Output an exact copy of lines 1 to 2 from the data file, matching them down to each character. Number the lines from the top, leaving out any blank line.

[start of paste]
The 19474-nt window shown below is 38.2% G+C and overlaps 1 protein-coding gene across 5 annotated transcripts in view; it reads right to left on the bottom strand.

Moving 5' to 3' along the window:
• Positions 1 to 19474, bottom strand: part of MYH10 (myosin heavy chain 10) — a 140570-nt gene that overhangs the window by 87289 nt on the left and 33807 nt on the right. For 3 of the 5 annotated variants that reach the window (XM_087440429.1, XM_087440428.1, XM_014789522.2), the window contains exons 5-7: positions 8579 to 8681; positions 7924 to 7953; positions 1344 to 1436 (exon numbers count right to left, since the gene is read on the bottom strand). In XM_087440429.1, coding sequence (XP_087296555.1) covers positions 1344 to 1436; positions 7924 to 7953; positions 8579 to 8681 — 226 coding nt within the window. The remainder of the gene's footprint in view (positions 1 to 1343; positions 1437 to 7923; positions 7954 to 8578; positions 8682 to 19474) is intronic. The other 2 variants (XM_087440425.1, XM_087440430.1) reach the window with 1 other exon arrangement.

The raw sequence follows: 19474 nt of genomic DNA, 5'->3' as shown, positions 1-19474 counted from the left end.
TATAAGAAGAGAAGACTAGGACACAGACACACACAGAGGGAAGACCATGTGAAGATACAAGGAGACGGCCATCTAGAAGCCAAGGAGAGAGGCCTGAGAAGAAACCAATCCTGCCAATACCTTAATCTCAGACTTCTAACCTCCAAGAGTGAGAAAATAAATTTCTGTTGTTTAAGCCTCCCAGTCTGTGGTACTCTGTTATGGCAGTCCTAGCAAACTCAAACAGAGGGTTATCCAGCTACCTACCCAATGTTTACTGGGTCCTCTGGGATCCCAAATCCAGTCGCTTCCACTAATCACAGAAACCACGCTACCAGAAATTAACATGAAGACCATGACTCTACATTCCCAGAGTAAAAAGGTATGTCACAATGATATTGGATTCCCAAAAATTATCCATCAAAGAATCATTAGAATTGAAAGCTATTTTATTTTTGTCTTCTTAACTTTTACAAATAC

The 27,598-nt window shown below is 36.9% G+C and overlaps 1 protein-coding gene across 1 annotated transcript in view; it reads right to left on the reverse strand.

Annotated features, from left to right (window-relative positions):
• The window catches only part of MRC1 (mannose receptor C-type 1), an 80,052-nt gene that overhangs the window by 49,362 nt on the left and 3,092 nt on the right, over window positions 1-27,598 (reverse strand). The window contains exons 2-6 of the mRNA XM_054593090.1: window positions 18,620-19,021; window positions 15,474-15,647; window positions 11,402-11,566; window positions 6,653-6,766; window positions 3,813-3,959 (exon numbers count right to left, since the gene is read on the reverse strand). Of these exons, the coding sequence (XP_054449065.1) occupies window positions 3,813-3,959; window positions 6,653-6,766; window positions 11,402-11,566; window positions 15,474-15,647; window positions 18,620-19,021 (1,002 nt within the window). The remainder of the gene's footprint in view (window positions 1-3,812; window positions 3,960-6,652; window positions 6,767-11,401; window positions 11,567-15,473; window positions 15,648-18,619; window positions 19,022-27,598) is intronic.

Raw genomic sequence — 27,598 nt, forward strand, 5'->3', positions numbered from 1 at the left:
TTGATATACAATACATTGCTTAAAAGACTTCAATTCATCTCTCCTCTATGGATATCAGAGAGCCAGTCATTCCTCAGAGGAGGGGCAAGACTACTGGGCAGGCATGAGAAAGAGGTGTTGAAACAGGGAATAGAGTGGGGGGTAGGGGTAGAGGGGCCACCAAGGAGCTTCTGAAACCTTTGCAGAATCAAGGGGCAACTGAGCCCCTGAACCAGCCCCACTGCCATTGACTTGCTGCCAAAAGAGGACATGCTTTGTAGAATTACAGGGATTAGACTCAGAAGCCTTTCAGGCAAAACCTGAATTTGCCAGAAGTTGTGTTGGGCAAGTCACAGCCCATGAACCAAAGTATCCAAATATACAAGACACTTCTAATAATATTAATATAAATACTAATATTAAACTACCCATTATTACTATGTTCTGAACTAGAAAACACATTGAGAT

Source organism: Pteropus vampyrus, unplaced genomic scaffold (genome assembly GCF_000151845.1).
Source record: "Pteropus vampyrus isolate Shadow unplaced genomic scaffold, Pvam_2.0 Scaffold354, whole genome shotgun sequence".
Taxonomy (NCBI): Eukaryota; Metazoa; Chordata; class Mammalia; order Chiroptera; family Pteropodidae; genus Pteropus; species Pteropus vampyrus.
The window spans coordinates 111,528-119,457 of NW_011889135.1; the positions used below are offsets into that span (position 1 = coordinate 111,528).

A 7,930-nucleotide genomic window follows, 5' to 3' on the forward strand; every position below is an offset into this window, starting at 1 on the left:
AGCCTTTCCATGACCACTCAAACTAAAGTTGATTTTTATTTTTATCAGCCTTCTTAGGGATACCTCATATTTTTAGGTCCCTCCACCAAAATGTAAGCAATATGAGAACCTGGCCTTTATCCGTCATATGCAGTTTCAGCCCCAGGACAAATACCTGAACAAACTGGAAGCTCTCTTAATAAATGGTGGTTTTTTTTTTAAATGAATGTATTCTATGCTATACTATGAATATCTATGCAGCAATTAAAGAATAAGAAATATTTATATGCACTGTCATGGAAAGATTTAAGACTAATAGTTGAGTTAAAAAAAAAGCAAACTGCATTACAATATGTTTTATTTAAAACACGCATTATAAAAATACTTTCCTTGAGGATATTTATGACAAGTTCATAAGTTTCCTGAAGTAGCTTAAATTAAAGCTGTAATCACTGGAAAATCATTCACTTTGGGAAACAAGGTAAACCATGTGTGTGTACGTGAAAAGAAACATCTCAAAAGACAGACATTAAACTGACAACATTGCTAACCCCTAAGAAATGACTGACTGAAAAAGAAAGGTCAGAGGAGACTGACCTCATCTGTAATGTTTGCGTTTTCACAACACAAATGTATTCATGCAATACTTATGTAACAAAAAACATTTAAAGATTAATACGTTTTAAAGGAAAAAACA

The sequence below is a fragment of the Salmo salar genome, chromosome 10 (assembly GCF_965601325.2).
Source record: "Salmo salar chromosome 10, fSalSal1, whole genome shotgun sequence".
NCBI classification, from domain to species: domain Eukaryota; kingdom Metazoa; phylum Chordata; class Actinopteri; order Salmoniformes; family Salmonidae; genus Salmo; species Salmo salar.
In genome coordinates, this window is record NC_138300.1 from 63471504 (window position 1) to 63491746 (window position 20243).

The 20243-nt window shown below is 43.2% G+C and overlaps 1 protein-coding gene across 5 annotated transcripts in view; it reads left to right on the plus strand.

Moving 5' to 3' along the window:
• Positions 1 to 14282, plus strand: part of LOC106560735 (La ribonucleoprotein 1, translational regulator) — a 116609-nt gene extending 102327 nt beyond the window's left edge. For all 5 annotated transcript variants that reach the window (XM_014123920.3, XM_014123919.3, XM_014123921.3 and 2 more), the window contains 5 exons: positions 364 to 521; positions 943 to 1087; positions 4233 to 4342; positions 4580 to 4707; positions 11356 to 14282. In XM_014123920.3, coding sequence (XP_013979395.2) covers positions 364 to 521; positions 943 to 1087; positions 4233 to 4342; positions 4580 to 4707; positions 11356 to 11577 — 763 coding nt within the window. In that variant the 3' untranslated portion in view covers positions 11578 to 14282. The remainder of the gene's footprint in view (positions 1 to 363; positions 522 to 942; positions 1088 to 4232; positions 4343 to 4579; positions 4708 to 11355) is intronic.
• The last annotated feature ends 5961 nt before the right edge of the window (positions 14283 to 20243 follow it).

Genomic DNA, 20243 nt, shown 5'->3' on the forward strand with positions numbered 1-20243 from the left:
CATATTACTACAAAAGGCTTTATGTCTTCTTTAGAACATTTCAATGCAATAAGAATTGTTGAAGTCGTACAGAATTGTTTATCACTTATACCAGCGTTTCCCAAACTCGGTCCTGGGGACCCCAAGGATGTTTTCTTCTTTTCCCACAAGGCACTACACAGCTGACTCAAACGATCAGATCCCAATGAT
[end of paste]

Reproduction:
The 19474-nt window shown below is 38.2% G+C and overlaps 1 protein-coding gene across 5 annotated transcripts in view; it reads right to left on the bottom strand.

Moving 5' to 3' along the window: